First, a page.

Optimising Gimp’s temporary and swap storage

Whilst Gimp is a great piece of software, its default behaviour is to put temporary files into the home drive. If for some reason it needs to cache to disk it can become very slow. For me, I thought that creating my swap partition on the SSD would address this. However Gimp doesn’t make use of that space.
In order to address this issue I changed serverpc’s system configuration to use a swap file instead of a swap partion, and placed that file on the system volume (where Debian is installed). Off memory Debian doesn’t provide the option for a swap file at installation, whereas these days Ubuntu defaults to it if you don’t specify a swap partition or use the automatic partitioner. In any case I used these commands to change to a swap file. This system doesn’t hibernate so I don’t need to muck around changing hibernation settings:
  • dd if=/dev/zero of=/swapfile bs=1024 count=X
  • chmod 600 /swapfile
  • mkswap /swapfile
  • swapon /swapfile
In all cases /swapfile is the path and filename of the new swapfile. The dd command creates this file and preallocates its full size as zeros. This ensures the file is contiguous and not fragmented. The other commands are for setting permissions and enabling the swap.
The next step is to add an entry to /etc/fstab:
/swapfile none swap sw 0 0
Reboot and the next step is to change the partition to a regular partition. You can use fdisk’s option to change a partition type. Change the swap partition to type 83. Then use mkfs to format the partition as ext4. Finally, create a directory off / to mount the partition to and then add its entry into fstab.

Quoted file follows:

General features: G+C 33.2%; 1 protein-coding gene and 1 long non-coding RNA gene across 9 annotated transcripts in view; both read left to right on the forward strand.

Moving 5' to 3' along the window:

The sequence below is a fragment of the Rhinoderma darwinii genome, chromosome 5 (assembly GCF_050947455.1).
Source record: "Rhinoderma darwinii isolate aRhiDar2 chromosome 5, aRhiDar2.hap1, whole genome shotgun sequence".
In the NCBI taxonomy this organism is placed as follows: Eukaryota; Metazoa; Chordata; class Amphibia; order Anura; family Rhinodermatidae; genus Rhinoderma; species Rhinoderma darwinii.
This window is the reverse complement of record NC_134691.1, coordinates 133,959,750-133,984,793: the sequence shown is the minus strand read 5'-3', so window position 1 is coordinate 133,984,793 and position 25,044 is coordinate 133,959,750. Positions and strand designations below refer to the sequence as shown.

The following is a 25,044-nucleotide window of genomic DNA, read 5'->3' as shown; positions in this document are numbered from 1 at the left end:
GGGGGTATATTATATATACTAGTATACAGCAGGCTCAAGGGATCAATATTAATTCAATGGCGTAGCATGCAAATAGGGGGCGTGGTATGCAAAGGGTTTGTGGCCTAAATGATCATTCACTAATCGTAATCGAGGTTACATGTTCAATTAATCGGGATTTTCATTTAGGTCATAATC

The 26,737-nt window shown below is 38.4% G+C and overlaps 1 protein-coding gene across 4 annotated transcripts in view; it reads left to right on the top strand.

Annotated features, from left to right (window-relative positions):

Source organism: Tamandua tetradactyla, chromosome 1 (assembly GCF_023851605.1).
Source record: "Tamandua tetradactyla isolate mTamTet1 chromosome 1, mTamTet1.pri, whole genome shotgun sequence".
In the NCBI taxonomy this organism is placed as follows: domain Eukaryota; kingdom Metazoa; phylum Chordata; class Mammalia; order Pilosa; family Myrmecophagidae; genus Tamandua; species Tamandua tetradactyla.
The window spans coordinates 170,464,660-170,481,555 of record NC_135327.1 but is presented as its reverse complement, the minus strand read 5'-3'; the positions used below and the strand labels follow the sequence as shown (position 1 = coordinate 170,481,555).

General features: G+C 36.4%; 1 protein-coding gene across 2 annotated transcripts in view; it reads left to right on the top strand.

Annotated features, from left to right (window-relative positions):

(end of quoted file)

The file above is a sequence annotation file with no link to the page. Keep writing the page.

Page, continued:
To change the settings for Gimp you need to edit /etc/gimp/2.0/gimprc and look for the options that specify temporary space and swap space. It’s possible the temp space may not need to be changed as it is possibly only used during saves, when saving an existing file requires a temporary file to be written and then copied over the old file. The swap is the most important setting.
After playing with the settings and tweaking I was able to get a much faster and quieter editing process of some large images because the SSD was used instead of the regular HDD. A particular operation Gimp had struggled to do before was editing a 23 layer aerial mosaic which needed a unified transform of a layer that had been UT’d twice already. The software responded much faster even though there was still a lot of disk activity.
Doing this type of thing with Gimp is worthwhile if it is a lot cheaper than adding more RAM or a bigger SSD to a system. It also eliminates space usage for temporary files gobbling precious disk space. I face a constant battle with the large mosaics and massive volumes of aerial photography downloads to keep enough free space on this computer without running out. Gimp seems to use a lot of this space at times and has been responsible for disk full errors on several occasions.
Mainpc uses hibernation and it is simpler to stick with the current arrangement as I don’t have to use Gimp on this PC so I will look at options for next time I reinstall this computer, for example adding another SSD if there are free ports. This mainboard in mainpc is quite a high spec one and has a M2 port onboard as well as a lot of Sata ports so it should be possible as in fact let’s face it, the cheapest option for a high spec computer would be extra RAM (only 8 GB) in mainpc and extra SSD for temporary space and so on.

UPDATE: I have given up on playing with the temp settings and simply let the swap space be used as normal, as Gimp does seem to be quite capable of using swap in 2.10+. The main reason for doing this is that now that Gimp is installed from a flatpak, you just don’t have the same ability to customise Gimp’s own settings, and letting it use the Linux swap (which it apparently is quite OK with) is by far the best solution. So for my two PCs that use Gimp, each has 100 GB of SSD  available as swap and it does get used from time to time.